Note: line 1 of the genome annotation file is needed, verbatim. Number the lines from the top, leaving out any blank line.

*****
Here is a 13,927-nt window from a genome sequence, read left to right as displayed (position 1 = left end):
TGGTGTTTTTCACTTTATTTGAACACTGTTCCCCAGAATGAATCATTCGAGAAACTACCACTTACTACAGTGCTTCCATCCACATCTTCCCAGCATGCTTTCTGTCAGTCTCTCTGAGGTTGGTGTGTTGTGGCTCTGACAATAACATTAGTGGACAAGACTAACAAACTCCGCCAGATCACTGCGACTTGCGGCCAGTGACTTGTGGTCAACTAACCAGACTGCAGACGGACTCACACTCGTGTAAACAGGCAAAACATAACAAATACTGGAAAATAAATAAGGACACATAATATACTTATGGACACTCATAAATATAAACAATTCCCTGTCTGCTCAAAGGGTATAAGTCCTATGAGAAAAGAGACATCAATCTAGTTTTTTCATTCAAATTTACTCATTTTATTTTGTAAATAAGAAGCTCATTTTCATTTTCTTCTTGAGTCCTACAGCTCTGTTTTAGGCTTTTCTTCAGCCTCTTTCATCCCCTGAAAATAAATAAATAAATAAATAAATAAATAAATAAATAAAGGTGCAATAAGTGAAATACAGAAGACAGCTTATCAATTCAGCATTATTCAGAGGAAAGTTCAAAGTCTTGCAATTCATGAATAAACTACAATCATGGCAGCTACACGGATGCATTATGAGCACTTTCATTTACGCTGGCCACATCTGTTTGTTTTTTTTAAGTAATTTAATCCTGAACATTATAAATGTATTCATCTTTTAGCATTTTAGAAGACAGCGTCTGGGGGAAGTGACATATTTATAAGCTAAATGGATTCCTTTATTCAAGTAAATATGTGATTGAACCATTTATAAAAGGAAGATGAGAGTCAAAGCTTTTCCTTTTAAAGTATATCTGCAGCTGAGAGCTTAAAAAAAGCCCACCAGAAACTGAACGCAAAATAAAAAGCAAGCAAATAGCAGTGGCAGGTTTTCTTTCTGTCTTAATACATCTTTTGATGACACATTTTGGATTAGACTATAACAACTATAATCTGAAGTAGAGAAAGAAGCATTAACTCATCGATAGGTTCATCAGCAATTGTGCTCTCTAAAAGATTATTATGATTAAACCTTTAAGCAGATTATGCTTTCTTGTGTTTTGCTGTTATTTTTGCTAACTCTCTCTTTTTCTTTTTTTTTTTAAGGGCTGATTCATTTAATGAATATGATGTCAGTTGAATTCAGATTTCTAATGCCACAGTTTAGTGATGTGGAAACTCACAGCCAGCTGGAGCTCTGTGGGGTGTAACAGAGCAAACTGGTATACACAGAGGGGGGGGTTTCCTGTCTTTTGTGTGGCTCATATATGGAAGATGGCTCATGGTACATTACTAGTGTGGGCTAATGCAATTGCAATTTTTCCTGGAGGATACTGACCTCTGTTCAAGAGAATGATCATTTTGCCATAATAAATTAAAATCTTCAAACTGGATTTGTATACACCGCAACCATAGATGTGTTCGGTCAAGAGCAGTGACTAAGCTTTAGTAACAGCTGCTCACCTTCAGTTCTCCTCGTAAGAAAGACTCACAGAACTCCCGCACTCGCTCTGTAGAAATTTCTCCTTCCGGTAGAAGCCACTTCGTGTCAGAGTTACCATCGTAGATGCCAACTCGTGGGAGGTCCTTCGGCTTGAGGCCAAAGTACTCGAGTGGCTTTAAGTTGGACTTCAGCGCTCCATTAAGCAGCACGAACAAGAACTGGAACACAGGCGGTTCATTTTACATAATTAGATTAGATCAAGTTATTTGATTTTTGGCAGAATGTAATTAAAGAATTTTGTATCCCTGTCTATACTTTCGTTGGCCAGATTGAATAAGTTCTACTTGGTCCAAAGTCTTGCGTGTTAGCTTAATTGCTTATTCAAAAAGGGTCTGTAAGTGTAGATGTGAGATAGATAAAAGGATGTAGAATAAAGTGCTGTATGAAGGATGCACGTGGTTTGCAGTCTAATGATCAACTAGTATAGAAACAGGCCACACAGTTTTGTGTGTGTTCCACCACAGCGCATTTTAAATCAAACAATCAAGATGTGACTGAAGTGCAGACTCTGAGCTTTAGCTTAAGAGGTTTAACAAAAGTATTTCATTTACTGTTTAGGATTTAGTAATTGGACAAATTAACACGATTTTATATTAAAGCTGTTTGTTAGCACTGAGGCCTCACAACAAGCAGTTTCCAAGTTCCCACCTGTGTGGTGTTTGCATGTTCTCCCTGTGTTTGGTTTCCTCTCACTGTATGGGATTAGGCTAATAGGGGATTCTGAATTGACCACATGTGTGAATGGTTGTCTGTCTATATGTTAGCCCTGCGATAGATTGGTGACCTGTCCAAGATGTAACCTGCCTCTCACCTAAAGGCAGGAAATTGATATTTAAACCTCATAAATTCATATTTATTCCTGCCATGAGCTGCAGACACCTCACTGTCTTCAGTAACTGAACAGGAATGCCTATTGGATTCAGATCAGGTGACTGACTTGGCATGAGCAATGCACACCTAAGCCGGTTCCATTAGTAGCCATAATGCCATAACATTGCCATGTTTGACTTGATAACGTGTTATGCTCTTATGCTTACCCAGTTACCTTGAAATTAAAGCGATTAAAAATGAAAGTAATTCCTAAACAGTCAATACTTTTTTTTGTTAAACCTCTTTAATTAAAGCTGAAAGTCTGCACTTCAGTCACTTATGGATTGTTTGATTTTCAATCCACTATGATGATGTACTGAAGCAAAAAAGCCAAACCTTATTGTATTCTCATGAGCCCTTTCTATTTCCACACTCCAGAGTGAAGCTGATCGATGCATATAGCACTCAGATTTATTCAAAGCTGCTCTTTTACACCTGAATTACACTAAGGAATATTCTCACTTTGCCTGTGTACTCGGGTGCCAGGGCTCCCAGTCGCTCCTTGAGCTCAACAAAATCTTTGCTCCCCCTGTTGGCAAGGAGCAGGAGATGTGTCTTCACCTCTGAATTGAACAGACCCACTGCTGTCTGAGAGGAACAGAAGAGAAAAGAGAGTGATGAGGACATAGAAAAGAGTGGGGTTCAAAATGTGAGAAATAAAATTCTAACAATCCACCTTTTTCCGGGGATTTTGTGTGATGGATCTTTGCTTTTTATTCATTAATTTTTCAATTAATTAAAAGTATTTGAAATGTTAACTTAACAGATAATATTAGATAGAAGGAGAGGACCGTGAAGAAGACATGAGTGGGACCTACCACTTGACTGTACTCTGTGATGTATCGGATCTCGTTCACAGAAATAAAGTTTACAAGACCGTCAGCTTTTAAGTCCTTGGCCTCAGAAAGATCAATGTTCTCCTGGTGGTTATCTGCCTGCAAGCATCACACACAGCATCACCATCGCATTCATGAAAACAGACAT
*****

Here is a 13,927-nt window from a genome sequence, read left to right as displayed (position 1 = left end):